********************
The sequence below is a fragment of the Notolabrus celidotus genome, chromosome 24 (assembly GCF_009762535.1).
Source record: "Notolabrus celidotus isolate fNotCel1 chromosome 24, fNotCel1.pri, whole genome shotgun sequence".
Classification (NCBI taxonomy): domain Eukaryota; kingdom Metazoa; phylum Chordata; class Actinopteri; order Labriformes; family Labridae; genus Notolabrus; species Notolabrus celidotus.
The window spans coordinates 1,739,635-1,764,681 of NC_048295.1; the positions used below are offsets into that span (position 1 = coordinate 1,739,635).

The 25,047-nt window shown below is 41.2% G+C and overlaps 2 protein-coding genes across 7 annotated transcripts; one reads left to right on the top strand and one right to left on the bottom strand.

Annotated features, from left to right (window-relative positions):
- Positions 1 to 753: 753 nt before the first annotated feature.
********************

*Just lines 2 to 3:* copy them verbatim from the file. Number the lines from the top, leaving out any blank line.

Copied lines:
Source record: "Notolabrus celidotus isolate fNotCel1 chromosome 24, fNotCel1.pri, whole genome shotgun sequence".
Classification (NCBI taxonomy): domain Eukaryota; kingdom Metazoa; phylum Chordata; class Actinopteri; order Labriformes; family Labridae; genus Notolabrus; species Notolabrus celidotus.